Motorcycle riders in Virginia, West Virginia, North Carolina, South Carolina, and Georgia are represented by the Motorcycle Law Group. Except for Virginia, all of these states require motorcyclists to have minimum insurance coverage.
Although motorcycle insurance is not legally required in Virginia, motorcyclists who do not obtain it are assessed a $500 opt-out cost when renewing their registration. It should be noted that annual minimum coverage premiums are unlikely to be significantly higher than the fee.
The Virginia charge entitles you to no insurance coverage at all. If you are involved in a motorbike accident, you may not receive compensation for your bike’s damage or injuries and may be compelled to pay for the damage you cause out of pocket.
Most states need a certain level of coverage.
The states we serve need minimum bodily injury coverage ranging from $20,000 to $30,000 per person, $40,000 to $60,000 per accident, and $10,000 to $25,000 in property damage coverage.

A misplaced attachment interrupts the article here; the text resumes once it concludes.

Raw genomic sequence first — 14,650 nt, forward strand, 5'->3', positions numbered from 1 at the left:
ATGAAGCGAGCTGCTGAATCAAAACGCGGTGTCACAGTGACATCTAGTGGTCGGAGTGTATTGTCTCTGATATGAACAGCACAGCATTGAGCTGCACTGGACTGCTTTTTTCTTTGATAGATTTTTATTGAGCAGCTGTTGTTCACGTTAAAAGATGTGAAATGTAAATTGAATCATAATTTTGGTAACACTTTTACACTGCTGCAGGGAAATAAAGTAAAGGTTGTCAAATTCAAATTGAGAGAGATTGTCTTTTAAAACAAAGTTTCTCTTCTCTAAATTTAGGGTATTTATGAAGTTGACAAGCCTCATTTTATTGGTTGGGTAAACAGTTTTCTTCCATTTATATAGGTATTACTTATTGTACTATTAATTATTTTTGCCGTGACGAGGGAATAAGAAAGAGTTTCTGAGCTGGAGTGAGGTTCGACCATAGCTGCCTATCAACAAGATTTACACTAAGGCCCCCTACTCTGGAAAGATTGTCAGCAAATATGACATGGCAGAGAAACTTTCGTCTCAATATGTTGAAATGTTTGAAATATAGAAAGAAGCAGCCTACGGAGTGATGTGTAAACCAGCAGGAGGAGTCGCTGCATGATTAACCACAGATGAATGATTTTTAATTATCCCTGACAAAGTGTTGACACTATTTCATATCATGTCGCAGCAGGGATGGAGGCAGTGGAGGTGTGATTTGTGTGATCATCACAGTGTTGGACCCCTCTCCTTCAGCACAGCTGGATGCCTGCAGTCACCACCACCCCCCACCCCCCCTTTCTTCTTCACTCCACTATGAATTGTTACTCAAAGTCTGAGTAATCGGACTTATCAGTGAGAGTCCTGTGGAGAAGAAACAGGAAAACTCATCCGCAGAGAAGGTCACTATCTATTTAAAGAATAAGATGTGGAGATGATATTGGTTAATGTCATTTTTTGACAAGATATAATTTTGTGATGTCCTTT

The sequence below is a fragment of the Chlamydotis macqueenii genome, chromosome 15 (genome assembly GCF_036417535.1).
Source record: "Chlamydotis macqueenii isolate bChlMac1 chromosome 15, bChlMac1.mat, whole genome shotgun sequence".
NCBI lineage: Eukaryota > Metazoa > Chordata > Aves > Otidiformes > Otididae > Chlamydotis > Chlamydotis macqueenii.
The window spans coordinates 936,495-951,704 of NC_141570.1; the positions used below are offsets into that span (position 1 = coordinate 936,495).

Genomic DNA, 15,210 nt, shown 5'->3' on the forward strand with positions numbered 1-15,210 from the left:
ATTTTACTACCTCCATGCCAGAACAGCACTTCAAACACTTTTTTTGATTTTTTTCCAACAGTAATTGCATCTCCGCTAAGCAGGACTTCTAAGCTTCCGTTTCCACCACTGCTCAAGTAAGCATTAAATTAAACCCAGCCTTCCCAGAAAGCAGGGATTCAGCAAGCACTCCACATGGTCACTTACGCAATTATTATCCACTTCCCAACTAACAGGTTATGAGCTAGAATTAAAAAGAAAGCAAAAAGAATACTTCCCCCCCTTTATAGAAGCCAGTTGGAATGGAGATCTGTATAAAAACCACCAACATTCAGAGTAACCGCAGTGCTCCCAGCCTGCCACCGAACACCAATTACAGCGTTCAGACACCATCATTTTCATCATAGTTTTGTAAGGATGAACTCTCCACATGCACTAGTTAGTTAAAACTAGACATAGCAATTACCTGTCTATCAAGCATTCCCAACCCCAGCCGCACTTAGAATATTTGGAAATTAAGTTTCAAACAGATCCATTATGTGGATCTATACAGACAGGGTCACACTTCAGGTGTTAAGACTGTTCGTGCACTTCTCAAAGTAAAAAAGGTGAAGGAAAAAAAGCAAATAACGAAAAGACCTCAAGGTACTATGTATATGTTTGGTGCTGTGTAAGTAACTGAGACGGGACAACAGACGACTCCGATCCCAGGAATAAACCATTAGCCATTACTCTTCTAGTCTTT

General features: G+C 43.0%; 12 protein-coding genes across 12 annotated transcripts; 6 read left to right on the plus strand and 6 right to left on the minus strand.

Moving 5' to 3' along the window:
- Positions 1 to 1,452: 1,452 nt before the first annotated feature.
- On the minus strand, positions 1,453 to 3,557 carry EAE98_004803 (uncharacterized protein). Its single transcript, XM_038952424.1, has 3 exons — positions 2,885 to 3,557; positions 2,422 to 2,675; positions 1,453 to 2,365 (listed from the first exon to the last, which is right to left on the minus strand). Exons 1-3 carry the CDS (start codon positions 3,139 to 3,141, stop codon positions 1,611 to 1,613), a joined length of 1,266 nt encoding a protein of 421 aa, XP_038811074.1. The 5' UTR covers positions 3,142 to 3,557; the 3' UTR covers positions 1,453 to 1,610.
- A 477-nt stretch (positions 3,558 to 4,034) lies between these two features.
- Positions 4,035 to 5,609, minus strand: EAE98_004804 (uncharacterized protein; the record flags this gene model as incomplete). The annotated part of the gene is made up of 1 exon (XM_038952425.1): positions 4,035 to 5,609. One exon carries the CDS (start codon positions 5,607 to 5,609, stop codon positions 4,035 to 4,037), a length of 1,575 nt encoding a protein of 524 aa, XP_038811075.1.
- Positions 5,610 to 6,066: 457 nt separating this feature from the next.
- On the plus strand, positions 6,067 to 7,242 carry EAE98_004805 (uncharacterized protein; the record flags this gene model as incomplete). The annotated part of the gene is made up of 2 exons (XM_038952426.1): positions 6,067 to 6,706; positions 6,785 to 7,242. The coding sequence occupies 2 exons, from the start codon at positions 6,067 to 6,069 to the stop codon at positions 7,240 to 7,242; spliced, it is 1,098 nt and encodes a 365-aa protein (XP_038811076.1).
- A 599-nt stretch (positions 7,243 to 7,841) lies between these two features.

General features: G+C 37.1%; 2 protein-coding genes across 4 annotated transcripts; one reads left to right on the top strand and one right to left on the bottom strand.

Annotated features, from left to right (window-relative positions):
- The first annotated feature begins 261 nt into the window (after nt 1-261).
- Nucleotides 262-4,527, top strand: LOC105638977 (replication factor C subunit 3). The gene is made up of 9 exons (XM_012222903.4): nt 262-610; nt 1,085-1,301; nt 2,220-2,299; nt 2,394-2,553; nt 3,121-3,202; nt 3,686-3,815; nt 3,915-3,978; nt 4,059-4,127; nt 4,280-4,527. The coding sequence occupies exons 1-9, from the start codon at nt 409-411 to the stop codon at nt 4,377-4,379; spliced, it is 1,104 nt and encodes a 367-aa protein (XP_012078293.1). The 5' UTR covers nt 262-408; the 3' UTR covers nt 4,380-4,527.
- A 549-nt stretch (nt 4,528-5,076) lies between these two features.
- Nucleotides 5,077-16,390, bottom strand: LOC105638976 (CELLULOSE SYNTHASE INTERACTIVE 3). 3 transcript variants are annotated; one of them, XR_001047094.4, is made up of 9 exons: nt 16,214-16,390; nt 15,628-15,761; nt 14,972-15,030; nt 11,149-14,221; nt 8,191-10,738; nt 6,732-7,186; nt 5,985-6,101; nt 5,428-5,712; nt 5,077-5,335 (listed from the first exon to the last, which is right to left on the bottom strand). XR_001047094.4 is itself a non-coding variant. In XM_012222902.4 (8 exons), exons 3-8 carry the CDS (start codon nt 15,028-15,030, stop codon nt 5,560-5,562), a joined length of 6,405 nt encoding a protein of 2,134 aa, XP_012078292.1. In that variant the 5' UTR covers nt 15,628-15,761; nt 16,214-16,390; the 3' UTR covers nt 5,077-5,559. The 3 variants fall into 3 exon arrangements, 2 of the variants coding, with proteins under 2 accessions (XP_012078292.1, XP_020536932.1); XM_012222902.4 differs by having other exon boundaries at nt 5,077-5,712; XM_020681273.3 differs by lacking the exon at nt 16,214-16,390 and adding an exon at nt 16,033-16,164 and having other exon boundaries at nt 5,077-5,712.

Check out our infographic for additional information on the specific coverage restrictions in your state.
Motorcycle Collision Insurance
It’s critical to remember that the bare minimum of property damage coverage is meant to be used on your behalf if you cause an accident that destroys someone else’s property. It is not meant to cover repairs to your own bike.
Collision coverage will pay for your own repairs if your bike is damaged in a collision with a car or if you collide with a stationary object such as a tree, lamp post, or fence.
Motorcycles face more dangers than just collisions. If your bike is stolen, vandalized, or damaged in a natural disaster such as a fire or flooding, comprehensive coverage will pay for repairs or replacement.
Because life is full of unanticipated events, you should seriously consider comprehensive insurance if you want your insurance to cover as many potential hazards as possible.